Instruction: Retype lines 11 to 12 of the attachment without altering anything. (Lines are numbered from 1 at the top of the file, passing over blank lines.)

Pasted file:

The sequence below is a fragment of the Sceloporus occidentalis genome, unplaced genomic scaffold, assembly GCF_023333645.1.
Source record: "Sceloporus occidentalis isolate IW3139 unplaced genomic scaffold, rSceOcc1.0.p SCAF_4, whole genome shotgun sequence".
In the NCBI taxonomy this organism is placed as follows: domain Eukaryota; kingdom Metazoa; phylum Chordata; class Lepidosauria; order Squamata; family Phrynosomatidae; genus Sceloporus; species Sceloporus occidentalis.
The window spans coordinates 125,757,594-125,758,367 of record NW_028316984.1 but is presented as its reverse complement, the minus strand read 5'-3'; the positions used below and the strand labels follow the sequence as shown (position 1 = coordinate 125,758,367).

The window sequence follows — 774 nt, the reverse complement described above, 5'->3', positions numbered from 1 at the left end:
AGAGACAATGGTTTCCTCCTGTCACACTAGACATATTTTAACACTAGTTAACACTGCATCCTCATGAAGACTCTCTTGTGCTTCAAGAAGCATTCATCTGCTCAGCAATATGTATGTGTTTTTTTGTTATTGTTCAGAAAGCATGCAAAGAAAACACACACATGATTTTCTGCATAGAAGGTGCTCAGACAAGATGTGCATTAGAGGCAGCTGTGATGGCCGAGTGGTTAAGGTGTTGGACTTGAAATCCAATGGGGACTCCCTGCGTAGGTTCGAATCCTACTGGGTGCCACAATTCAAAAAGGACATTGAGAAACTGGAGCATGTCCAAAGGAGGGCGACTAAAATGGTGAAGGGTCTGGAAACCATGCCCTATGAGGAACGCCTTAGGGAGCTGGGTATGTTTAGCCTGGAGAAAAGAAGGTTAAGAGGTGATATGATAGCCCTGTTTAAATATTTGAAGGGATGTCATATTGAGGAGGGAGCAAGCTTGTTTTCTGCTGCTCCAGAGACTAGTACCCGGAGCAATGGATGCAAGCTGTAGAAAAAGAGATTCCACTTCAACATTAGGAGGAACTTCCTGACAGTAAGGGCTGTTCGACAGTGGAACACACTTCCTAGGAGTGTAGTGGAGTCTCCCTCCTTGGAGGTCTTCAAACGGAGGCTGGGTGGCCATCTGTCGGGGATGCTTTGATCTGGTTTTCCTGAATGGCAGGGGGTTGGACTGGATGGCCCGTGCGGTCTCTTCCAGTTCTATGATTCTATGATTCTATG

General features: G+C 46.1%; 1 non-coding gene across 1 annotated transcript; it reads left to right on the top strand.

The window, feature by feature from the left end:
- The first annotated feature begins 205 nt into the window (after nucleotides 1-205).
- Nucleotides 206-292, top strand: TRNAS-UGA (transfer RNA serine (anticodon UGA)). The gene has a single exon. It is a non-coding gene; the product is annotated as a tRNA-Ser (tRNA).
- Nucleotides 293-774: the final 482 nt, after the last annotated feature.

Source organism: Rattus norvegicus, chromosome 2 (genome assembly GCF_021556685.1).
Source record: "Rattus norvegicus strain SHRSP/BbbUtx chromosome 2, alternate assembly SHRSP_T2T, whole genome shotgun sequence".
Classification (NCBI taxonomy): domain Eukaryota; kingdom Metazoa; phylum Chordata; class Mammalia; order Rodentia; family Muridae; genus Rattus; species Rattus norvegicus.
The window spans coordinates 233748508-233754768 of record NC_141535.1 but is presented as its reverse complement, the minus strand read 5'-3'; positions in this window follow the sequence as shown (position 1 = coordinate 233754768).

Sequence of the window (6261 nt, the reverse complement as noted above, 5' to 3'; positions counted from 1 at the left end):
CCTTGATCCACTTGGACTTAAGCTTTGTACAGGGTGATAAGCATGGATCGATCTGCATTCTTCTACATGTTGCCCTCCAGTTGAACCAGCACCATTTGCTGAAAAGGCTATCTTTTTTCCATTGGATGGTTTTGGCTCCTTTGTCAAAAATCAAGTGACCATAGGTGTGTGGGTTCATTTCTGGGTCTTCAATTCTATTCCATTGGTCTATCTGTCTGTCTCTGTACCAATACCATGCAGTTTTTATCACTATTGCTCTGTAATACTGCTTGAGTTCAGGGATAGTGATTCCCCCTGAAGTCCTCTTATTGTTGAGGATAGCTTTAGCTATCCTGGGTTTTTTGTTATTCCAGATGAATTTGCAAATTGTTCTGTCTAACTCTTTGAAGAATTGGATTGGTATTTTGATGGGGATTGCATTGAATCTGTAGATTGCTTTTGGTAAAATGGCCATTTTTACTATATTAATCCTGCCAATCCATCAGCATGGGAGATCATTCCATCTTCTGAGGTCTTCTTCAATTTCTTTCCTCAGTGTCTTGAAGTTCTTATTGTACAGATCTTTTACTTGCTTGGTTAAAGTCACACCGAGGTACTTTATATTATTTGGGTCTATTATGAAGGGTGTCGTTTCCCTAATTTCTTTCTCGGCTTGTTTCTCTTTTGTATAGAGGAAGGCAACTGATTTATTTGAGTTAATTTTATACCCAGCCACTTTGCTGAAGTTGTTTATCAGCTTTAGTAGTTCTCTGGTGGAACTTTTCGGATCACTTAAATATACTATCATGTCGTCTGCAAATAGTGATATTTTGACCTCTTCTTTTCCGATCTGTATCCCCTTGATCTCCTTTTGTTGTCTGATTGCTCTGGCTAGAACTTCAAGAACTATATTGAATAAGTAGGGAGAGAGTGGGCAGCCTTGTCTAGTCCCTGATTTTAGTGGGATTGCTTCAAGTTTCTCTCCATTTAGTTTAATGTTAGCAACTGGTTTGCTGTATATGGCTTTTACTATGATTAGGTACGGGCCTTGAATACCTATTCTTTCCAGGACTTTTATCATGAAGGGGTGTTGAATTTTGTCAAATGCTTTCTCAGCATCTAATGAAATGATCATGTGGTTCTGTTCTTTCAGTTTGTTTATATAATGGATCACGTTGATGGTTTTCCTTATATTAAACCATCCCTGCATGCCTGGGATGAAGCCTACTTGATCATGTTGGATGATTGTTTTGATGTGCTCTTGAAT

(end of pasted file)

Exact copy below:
- Nucleotides 293-774: the final 482 nt, after the last annotated feature.

Source organism: Rattus norvegicus, chromosome 2 (genome assembly GCF_021556685.1).